International Psoriasis Council leads collaborative initiative to better define the pathogenic mechanisms that constitute psoriasis

Friday, September 13, 2013 – St Louis, Mo. International Psoriasis Council (IPC) today announced the publication of the proceedings of a meeting focused on better defining the mechanistic basis for psoriasis immunopathogenesis that appeared online in the British Journal of Dermatology (British Journal of Dermatology (2013) 169, pp283–286).

Workshop co-chair and IPC board member, Professor Hervé Bachelez (Inflammatory Skin Disease Unit, Saint-Louis Hospital, Paris, France) said, “There has been independent progress toward understanding the inherited basis of psoriasis and in defining the functional characteristics of various disease subtypes. This workshop has integrated the findings at the genetic, protein and clinical levels, and helped to define new research avenues and novel therapeutic strategies." 

The IPC workshop was held in September 2012 at the 42nd Annual European Society for Dermatological Research in Venice, Italy. The presentations addressed key insights into the translation of genotype to phenotype in psoriasis, and were delivered by Hervé Bachelez (Paris, France), Antonio Costanzo (Rome, Italy), Michelle Lowes (New York, USA) and Frank Nestle (London, UK). In addition, a global expert panel was convened to foster dialogue and identify opportunities for progress in psoriasis management. The panel consisted of Kevin Cooper (Cleveland, USA), Michel Gilliet (Lausanne, Switzerland), Joerg Prinz (Munich, Germany), Martin Rocken (Tubingen, Germany), Jens Schroeder (Kiel, Germany), Manuelle Viguier (Paris, France), Mayte Suarez-Farinas (New York, USA) and Cristina Zielinski (Berlin, Germany). 

Collectively, the presentations and debate acknowledged the significant advances in understanding psoriasis immune regulation that have occurred over the past decade by virtue of the study of psoriasis subtypes, phenotypic manifestations and genetic associations. Key findings included the following:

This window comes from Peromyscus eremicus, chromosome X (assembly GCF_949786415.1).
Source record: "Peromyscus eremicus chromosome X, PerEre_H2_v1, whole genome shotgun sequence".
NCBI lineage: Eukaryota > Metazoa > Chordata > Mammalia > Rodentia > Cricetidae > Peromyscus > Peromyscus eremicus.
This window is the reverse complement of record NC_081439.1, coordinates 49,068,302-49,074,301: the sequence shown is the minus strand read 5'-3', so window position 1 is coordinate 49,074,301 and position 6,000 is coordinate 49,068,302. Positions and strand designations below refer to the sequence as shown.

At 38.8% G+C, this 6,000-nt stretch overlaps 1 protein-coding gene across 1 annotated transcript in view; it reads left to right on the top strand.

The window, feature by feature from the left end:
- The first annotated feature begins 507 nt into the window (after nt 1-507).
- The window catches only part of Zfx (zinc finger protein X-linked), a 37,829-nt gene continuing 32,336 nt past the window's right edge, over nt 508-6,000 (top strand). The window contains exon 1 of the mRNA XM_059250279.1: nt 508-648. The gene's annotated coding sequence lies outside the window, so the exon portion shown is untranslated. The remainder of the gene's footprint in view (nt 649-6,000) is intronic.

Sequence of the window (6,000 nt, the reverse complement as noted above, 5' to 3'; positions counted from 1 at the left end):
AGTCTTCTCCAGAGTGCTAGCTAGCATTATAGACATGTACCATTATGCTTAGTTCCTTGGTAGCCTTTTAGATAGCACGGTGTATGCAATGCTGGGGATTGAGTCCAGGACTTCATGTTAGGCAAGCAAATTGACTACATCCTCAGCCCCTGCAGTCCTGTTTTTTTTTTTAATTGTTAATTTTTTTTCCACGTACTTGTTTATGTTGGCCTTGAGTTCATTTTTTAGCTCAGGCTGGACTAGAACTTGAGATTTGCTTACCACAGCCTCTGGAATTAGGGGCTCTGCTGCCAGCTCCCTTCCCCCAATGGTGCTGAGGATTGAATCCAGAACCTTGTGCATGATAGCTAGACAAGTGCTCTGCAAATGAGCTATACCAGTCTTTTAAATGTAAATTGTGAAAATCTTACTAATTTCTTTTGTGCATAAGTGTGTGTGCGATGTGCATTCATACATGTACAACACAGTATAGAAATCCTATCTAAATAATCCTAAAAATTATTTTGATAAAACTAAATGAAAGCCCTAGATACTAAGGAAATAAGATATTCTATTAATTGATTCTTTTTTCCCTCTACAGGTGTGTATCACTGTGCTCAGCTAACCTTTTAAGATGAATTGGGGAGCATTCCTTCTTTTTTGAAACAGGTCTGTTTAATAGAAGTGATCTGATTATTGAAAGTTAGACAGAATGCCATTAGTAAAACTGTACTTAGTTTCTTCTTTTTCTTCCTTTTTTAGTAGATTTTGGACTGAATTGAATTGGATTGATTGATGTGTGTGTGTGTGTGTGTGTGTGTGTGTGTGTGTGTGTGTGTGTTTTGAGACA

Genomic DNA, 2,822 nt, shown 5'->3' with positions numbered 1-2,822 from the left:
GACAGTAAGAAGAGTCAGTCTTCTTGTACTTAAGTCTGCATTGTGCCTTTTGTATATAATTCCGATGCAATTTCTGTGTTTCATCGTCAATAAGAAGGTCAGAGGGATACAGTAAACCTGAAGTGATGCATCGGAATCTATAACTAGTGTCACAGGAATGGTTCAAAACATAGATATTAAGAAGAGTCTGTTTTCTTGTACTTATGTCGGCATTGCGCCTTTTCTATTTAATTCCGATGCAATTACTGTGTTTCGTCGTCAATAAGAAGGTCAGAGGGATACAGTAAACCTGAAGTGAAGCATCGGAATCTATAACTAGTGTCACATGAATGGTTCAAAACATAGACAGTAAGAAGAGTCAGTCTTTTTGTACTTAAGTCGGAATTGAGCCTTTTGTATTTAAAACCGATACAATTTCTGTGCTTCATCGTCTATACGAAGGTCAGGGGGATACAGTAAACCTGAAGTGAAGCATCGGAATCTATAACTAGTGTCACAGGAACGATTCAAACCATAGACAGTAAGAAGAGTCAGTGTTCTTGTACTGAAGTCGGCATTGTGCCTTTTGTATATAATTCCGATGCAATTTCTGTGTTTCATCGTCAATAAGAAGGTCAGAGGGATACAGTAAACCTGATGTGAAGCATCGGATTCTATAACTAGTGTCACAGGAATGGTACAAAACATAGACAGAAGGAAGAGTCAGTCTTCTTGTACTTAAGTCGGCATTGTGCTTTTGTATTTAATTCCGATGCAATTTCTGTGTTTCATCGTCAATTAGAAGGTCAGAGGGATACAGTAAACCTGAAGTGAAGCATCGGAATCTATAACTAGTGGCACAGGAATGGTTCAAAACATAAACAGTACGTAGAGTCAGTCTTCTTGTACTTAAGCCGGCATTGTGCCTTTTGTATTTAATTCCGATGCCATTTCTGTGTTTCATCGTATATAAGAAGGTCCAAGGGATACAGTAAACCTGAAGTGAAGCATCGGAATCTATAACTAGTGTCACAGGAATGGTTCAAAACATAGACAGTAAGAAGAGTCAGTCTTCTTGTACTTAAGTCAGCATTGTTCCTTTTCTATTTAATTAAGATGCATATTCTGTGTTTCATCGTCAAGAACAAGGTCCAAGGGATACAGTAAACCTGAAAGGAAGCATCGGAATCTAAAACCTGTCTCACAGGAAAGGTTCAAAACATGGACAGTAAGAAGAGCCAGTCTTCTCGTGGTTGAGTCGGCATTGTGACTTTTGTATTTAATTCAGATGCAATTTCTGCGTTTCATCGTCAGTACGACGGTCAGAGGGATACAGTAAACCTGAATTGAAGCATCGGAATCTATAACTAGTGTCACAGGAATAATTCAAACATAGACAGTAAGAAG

• IL-36 is a key player in the innate immune dysfunction in all forms of psoriasis, and IL-36-mediated cross-talk with keratinocytes and dermal mesenchymal cells may play a role as a master regulator for the pathological IL-23/IL-17/IL-22 axis and the subsequent clinical phenotype of psoriasis. Thus, IL-36 may be an appealing therapeutic target.

  • IL-23 receptor gene polymorphisms (e.g., R381Q) protect against psoriasis by reducing IL-17 production from Th17 cells. These findings indicate the impact of genetic variations in the onset of disease in such a multigenic complex model. Knowledge on the antigen specificity of Th17 cells in their local psoriatic skin milieu is a key need that will help to explain the tissue segregation and inflammatory phenotype in other diseases such as Inflammatory Bowel Disease or arthritis

  • Gene expression profiles were found to be different in responders and non-responders to therapy. This molecular definition of psoriasis can be utilized to understand and evaluate clinical response to therapy. Evolution towards better integrating strategies that combine studies at the level of DNA, RNA, and protein also incorporating the presence of co-morbidities will facilitate a relevant molecular classification of psoriasis that is of prognostic and therapeutic value.

Workshop co-chair, Professor Frank Nestle (St. John’s Institute of Dermatology, King’s College London and NIHR Biomedical Research Centre, London, UK) said, “Connecting the pathogenic and genetic basis of psoriasis promises to complete our understanding of disease mechanisms, which will in turn lead to predictors of treatment response and novel drug development strategies for individual patients.”

IPC plans to further share learning and foster superior clinical outcomes by building a bridge between genotype and phenotype, convening leading groups around the world to collaborate.Peter van de Kerkhof (Radboud University Nijmegen Medical Centre, Nijmegen, Netherlands), President of IPC, added, “IPC continues to implement its strategy to foster collaboration across disparate groups with a view to enhancing the psoriasis research agenda.”

About the International Psoriasis Council
Founded in 2004, the International Psoriasis Council (IPC) is a dermatology led, global nonprofit organization dedicated to innovation across the full spectrum of psoriasis through research, education and care. Our vision is to improve scientific knowledge and bring the best care to all psoriasis patients.

About Psoriasis
Psoriasis is a chronic, genetically determined, inflammatory systemic disease that affects approximately 1 – 2% of the population worldwide. The disease manifests most notably as characteristic skin lesions distinguished by red, scaly plaques. But psoriasis is also associated with a variety of life-threatening co-morbidities and results in profound impairment of quality of life and social well-being of those it afflicts.

Contact: Christy Langan, CEO
International Psoriasis Council

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